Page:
• The evolution of what became the National Sustainable Agriculture Coalition, from its early days as an informal network of grassroots organizations, to the more formal structure of regional Sustainable Agriculture Working Groups (SAWGs) in the 1990s, to the NSAC of today with its 120 organizations from around the country;
  • A review of the policy gains that support organic and sustainable agriculture achieved through federal Farm Bills from 1985 through 2014, including a discussion of where policy proposals fell short, despite the efforts of sustainable agriculture advocates;
  • What now? Exploration of priorities going forward that are needed to strengthen organic and sustainable farming and build a healthy food system.

Check out the archive HERE

The archive is housed at the University of Minnesota’s Institute for Sustainable Agriculture. The interviews were conducted by Ron Kroese (rkroese@visi.com), a senior fellow with the University’s Endowed Chair in Agricultural Systems. 


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event: are rural communities doomed? changemakers say no!

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credit: japan society

As you may be aware, Japanese society is contending with the combined societal challenges of an ageing population, low birthrate, and the decline of primary and local industries in a highly globalised world. This trend has also led to a significant and rising level of inequality between urban and rural areas in Japan. While Japan may be the first country to have to contend with these challenges on such a large scale, these same issues are in the pipeline for all developed and developing nations, the US included. We now know that the average age of the US rural farmer is about 57, and yet there are significant barriers for the next generation of young farmers who wish to access land. We here at Greenhorns know this as well as anybody else, our mission is to support and motivate the young farmers movement!

In response to these challenges, the Japan Society and the Japan NPO Center have joined forces for Resilient and Vibrant Rural Communities in Japan and the U.S., and are bringing together leaders from Japan and the U.S. dedicated to the revitalization of rural areas and small towns experiencing economic stagnation and declining population. Leaders from Japan will visit West Virginia, Ohio and Nebraska in the first stage of the project. Through the sharing of best practices that build back community resilience and vibrancy, the project contributes to leadership development through a unique international learning exchange and experience, and strengthens the work and impact of the participants’ organizations and their respective communities.

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listen: episode 3 of the just food podcast

Listen to the latest episode of The Just Food Podcast. The 6-part podcast series covers a range of topics aimed at cultivating justice and health. They are produced by the Berkeley Food Institute in partnership with the UC Berkeley Advanced Media Institute at the Graduate School of Journalism. Episode 3 tells the story of the nation’s first sugar-sweetened beverage tax which came into law in 2014 in Berkeley. It examines how the tax and the revenue it generates are shaping the health of Berkeley residents today.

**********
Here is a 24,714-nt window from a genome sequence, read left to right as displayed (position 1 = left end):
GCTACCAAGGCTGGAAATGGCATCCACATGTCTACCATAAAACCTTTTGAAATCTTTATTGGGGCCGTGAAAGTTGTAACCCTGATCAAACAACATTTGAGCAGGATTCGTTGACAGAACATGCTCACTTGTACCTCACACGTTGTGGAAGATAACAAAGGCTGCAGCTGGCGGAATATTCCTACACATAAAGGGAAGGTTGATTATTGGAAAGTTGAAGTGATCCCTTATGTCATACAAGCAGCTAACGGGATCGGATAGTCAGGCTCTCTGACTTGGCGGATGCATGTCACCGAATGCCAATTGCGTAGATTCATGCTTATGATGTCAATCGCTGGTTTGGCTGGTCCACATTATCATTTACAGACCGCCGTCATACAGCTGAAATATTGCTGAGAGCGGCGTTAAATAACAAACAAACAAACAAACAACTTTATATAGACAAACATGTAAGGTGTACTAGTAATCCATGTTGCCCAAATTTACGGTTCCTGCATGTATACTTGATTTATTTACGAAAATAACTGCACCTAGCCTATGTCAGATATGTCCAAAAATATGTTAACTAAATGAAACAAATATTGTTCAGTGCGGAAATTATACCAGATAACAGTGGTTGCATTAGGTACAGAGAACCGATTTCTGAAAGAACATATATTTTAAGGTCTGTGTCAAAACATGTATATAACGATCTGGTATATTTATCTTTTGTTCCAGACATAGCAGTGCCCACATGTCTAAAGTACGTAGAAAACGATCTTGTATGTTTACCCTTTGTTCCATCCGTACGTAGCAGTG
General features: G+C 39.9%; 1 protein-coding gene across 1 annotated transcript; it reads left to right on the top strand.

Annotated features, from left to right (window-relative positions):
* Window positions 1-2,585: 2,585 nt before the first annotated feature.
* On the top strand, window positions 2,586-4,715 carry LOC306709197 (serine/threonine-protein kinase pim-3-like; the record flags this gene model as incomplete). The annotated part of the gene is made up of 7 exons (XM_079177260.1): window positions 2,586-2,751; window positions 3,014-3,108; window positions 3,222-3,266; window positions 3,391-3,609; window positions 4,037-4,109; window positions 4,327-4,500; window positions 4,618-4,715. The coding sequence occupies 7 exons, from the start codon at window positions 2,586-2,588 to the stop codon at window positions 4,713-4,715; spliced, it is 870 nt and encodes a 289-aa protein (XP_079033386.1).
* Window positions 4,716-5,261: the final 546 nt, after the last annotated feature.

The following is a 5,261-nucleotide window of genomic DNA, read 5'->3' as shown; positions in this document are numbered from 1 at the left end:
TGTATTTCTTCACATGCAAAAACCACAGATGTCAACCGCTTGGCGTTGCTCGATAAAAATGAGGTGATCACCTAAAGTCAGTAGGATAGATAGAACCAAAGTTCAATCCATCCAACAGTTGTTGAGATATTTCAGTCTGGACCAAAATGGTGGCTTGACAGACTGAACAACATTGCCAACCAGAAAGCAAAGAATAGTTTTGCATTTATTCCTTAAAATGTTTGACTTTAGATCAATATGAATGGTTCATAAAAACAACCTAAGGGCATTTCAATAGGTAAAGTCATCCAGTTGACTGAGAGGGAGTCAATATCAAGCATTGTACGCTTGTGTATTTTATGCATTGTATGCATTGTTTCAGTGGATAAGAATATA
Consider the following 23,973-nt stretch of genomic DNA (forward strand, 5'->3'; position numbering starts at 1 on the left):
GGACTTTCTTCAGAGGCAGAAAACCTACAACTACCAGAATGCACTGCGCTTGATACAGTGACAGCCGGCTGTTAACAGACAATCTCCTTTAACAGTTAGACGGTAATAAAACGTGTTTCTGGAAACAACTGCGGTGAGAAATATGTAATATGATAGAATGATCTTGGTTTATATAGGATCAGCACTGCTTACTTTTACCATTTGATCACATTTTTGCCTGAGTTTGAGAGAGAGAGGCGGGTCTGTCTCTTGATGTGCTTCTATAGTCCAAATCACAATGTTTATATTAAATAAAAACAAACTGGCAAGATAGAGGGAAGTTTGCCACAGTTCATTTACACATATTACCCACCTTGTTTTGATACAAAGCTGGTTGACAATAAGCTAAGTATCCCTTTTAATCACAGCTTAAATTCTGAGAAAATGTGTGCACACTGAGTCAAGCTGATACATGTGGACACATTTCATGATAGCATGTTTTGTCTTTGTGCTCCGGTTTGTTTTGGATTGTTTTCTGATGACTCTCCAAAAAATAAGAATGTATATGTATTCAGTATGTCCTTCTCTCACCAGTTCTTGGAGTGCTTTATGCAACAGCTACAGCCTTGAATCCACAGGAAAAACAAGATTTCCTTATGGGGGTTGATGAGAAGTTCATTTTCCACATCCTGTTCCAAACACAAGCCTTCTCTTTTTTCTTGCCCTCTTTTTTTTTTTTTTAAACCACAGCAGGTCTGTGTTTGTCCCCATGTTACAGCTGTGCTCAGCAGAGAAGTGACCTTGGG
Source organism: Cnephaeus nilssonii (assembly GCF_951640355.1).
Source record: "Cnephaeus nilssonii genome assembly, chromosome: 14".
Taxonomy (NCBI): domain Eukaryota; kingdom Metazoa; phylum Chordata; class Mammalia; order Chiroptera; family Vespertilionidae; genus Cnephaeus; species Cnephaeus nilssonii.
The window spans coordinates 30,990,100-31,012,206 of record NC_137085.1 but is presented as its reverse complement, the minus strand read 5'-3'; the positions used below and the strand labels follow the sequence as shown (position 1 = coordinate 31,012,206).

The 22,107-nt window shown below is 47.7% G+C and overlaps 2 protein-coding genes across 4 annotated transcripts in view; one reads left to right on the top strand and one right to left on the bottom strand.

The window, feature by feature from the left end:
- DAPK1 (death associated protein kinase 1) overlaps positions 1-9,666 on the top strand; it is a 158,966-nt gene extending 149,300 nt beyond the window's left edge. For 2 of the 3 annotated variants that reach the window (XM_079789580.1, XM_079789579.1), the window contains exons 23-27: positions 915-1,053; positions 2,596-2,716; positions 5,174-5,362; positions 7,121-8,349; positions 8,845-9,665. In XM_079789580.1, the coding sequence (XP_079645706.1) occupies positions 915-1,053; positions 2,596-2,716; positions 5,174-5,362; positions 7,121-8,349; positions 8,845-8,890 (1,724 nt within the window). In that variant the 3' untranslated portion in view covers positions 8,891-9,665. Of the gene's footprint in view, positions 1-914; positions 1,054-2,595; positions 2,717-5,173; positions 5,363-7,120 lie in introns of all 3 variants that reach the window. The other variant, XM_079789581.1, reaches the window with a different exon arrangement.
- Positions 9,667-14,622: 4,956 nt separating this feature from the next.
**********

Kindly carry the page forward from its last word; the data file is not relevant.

Listen to the other podcasts in the series HERE 


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rally keep the soil in organic! – oct 8th and 15th

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“Organic without soil is like democracy without people.”

     -Vermont Lieutenant Governor-elect David Zuckerman at the Rally In The Valley

The first of two rallies to keep the soil in organic takes place this Sunday October 8th at the Intervale Center (180 Intervale Rd) in Burlington VT. The second rally is being planned for Sunday, October 15th on the green at Dartmouth College in Hanover, New Hampshire. These are just two of dozens of rallies happening around the country this fall in solidarity with organic producers growing in, and caring for the soil.

Tractor parades at each rally will start rolling at noon, followed by brief speeches, local food, live music, and lively celebrations!

Speakers at the Intervalle rally include: Senator Bernie Sanders, Eliot Coleman, Lt. Governor David Zuckerman, Maddie Monty, Christa Alexander, Taylor Hutchison, Will Raap, Joe Tisbert and Pete Johnson.

Speakers at the Hanover rally include NOFA VT executive director Enid Wonnacott, farmers Roger Noonan, Lisa McCrory, Will Allen, Jake Guest, Dave Chapman, Karl Hammer, Michael Phillips and Davey Miskell

Please join us as we rally together to take back the National Organic Program (NOP) from corporate influence and reclaim the lost meaning of organic. Organic integrity has suffered in recent years as a flood of hydroponic vegetables and berries and products from animal confinement operations have forced their way into the Program. Join us in sending a strong message to the National Organic Standards Board (NOSB) that animal confinement and hydroponic production have no place in organic. Real organic is based on healthy soil and working with natural systems, not imitating and replacing them. We are preparing for a historic NOSB vote in November on reconfirming fertile soil as the foundation of organic farming.

Contacts:

Intervale: Davey Miskell (802) 318-0576 or Maddie Monty (802) 324-1580

Hanover: Dave Chapman (802) 299-7737 or Cat Buxton (802) 359-3330

To keep up to date on the “Keep the Soil in Organic” movement, click HERE.